OK

This is Eric, AKA boatgeek coming to you again on tape delay.  I won't be here today, but please give special mojo to whomever is up in the morning to post this.  I'll also be around on Monday to answer any questions you might have.  

Our topic today is tagged on to the DailyKos GreenRoots, a week of green-themed diaries from all over the community.  At the risk of treading on Frankenoid's toes, we're looking at growing a greener yard.  Heck, your yard is part of your home, right?

(Special notes by CodeTalker:)
Remember, please don't tip the SMHRB "Tip Jar" - save your mojo for the author later on!
Also, let's be thankful that exlrrp's recent health problem was successfully overcome, and he's still here with us - it was too close for comfort - I hope he'll drop in and tell us more about it.

I'll preface this by admitting right out that I'm a hardass when it comes to gardens.  If it doesn't like my climate or it dies easily, then we have an opportunity to plant something else.  I'm also lazy, so I especially like solutions that involve less work.  Those often end up being cheapest over the long run, which plays into my inner cheapskate as well.  So with that said, take what I say below with a grain of salt.  If you don't like it, don't do it.  I promise not to come to your house to complain. :)

Without further ado, here are boatgeek's five rules for a greener garden:

  1. Put plants in appropriate locations.  A rosebush or a lawn isn't going to do well in heavy shade, and a hosta isn't generally going to like full sun.  You might keep plants alive in spots they don't like, but it will be far more time, energy, and work to make it happen.  
  1. Rethink the lawn.  Lawns can consume huge amounts of fertilizer, water, pesticides, and time.  Where you can, plant ground covers that require little maintenance, like creeping thyme, sedums, or many others.  If you need an open space for kids or pets, consider tearing out the lawn and covering the space with cedar play chips.  These give a nice surface for running around and look tidier than standard wood chips.  They're also generally made from trees that were cut down for other reasons, so you're recycling a natural material.  If you want to take out the lawn, it's pretty simple to sheet mulch it away.  Lay down several layers of newspaper or one layer of cardboard over the entire area, then cover with 3-4 inches of organic material.  You can even plant new plants in the mulch.  

If you do keep your lawn, water as little as possible and use a mulching mower to cut down on production of scraps.  

  1. Please don't use herbicides or pesticides.  They're meant to kill things.  Even if they don't kill you, they're bad for everything downstream of your garden.  Pull weeds by hand or with any of a variety of nifty tools.  Done right, you can extract a dandelion from a lawn without anyone noticing the difference.  If you use RoundUp, you'll see a brown patch there for a month.  If you provide a dense ground cover, it's also harder for weeds to get a footing in your yard.  Boiling water and/or a propane torch will also take care of weeds coming up through your pavement.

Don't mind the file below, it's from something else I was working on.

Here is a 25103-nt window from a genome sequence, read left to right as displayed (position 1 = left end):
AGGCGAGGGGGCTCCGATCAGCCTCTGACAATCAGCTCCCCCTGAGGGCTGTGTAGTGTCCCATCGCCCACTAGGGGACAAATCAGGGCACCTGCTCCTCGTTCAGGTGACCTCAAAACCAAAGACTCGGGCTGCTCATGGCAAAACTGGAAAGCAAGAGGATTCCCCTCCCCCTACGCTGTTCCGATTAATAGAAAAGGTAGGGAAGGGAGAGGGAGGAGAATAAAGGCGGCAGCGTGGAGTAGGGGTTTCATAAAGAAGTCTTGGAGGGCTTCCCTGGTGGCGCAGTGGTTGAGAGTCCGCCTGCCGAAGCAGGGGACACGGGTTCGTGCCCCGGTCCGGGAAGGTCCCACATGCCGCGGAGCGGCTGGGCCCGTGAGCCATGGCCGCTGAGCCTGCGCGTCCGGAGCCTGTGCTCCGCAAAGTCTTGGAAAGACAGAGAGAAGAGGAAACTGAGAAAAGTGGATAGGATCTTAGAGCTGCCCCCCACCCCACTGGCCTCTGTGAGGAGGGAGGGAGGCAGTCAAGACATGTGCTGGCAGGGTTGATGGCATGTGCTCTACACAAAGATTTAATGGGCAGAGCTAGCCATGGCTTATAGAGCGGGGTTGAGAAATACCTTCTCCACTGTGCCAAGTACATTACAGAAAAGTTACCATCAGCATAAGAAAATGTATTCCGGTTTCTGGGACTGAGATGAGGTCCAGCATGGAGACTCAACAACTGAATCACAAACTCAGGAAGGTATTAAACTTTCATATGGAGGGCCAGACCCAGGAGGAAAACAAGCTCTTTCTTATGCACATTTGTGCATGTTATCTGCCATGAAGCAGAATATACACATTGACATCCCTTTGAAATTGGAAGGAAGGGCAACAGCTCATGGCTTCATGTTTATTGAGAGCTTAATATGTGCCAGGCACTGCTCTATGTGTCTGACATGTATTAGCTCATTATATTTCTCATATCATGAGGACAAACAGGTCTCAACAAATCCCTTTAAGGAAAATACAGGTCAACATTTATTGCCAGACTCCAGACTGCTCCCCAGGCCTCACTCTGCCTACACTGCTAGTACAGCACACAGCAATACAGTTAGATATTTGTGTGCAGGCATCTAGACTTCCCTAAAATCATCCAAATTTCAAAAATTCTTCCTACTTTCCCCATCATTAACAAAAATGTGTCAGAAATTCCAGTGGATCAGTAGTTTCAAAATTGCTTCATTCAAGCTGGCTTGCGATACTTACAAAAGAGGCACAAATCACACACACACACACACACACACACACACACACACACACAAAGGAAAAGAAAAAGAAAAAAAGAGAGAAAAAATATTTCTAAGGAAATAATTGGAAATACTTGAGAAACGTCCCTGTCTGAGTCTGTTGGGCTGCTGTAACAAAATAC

1. Use native plants.  Native plants require the least care and feeding and generally provide better habitat and food for your local fauna.  Just because a plant is native doesn't mean that it needs no care at all, or that it's suited to any site in the garden, but it does mean that if the plant is sited correctly, it will need minimal care once it is established.
  1. Plant a tree.  It doesn't really matter so much what kind, just put in a tree that meets the needs of your yard for shade, fruit, beauty, animal habitat, or all four.  It'll improve your life for years to come.  Make sure you water the tree for the first year or two to help it get established.

Here are a couple of sources for more information.  These are Western Washington-centric, but you can probably find location-specific info at your county's cooperative extension.

The Plant Answer Line 206-897-5268 or hortlib@u.washington.edu has reference librarians standing by to answer your questions.

The Garden Hotline 206-633-0224 is run by Seattle Tilth, another great local source for information.  

Finally, here's a couple of photos of our yard:

This was supposed to be a more thoroughly researched diary, but my time suddenly disappeared today.

And now the floor is open for questions, accomplishments, and horror stories.  There's a great group of professionals and amateurs who can help with most any topic!

If you are interested in environmental issues, please join DK GreenRoots, a new environmental advocacy group created by Meteor Blades. DK GreenRoots is comprised of bloggers at Daily Kos and eco-advocates from other sites. We focus on a broad range of issues. We alert each other to important eco-stories in the mainstream media and on the Internet, promote bloggers at one site to readers at other sites and discuss crucial eco-issues.  We are in exciting times now because for the first time in years, significant environmental legislation will be passed by Congress.  DK GreenRoots can also be used to apprise members of discussions and strategy sessions happening in Meteor Blade’s Green Diary Rescue thread, which is also our workroom.

Originally posted to SMHRB on Sat Jul 04, 2009 at 05:59 AM PDT.

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